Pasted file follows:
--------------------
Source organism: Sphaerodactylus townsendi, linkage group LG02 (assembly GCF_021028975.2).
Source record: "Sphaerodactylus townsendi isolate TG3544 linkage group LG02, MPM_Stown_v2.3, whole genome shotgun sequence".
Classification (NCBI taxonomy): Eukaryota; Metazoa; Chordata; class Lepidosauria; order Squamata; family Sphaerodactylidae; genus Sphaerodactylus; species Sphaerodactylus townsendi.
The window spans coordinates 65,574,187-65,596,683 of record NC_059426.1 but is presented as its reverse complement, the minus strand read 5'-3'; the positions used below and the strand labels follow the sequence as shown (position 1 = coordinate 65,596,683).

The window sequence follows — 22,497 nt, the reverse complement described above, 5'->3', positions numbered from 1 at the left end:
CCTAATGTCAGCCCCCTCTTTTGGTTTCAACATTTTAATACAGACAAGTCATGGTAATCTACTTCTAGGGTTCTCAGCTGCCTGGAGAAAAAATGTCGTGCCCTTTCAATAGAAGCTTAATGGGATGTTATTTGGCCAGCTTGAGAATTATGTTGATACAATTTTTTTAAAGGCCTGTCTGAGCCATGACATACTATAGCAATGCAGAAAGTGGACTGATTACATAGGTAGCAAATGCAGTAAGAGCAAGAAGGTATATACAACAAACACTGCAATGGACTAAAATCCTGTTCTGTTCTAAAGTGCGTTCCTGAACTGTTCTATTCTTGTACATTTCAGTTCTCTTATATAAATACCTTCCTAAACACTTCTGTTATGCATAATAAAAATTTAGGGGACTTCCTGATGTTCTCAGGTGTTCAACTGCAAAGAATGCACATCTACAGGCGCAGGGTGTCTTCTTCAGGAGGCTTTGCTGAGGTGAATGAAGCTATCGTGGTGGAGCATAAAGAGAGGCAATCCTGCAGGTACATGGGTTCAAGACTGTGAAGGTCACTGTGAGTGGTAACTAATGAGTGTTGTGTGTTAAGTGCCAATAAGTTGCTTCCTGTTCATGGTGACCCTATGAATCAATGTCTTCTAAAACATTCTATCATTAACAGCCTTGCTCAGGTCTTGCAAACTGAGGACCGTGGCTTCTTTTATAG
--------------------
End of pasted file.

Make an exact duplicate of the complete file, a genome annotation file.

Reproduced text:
Source organism: Sphaerodactylus townsendi, linkage group LG02 (assembly GCF_021028975.2).
Source record: "Sphaerodactylus townsendi isolate TG3544 linkage group LG02, MPM_Stown_v2.3, whole genome shotgun sequence".
Classification (NCBI taxonomy): Eukaryota; Metazoa; Chordata; class Lepidosauria; order Squamata; family Sphaerodactylidae; genus Sphaerodactylus; species Sphaerodactylus townsendi.
The window spans coordinates 65,574,187-65,596,683 of record NC_059426.1 but is presented as its reverse complement, the minus strand read 5'-3'; the positions used below and the strand labels follow the sequence as shown (position 1 = coordinate 65,596,683).

The window sequence follows — 22,497 nt, the reverse complement described above, 5'->3', positions numbered from 1 at the left end:
CCTAATGTCAGCCCCCTCTTTTGGTTTCAACATTTTAATACAGACAAGTCATGGTAATCTACTTCTAGGGTTCTCAGCTGCCTGGAGAAAAAATGTCGTGCCCTTTCAATAGAAGCTTAATGGGATGTTATTTGGCCAGCTTGAGAATTATGTTGATACAATTTTTTTAAAGGCCTGTCTGAGCCATGACATACTATAGCAATGCAGAAAGTGGACTGATTACATAGGTAGCAAATGCAGTAAGAGCAAGAAGGTATATACAACAAACACTGCAATGGACTAAAATCCTGTTCTGTTCTAAAGTGCGTTCCTGAACTGTTCTATTCTTGTACATTTCAGTTCTCTTATATAAATACCTTCCTAAACACTTCTGTTATGCATAATAAAAATTTAGGGGACTTCCTGATGTTCTCAGGTGTTCAACTGCAAAGAATGCACATCTACAGGCGCAGGGTGTCTTCTTCAGGAGGCTTTGCTGAGGTGAATGAAGCTATCGTGGTGGAGCATAAAGAGAGGCAATCCTGCAGGTACATGGGTTCAAGACTGTGAAGGTCACTGTGAGTGGTAACTAATGAGTGTTGTGTGTTAAGTGCCAATAAGTTGCTTCCTGTTCATGGTGACCCTATGAATCAATGTCTTCTAAAACATTCTATCATTAACAGCCTTGCTCAGGTCTTGCAAACTGAGGACCGTGGCTTCTTTTATAG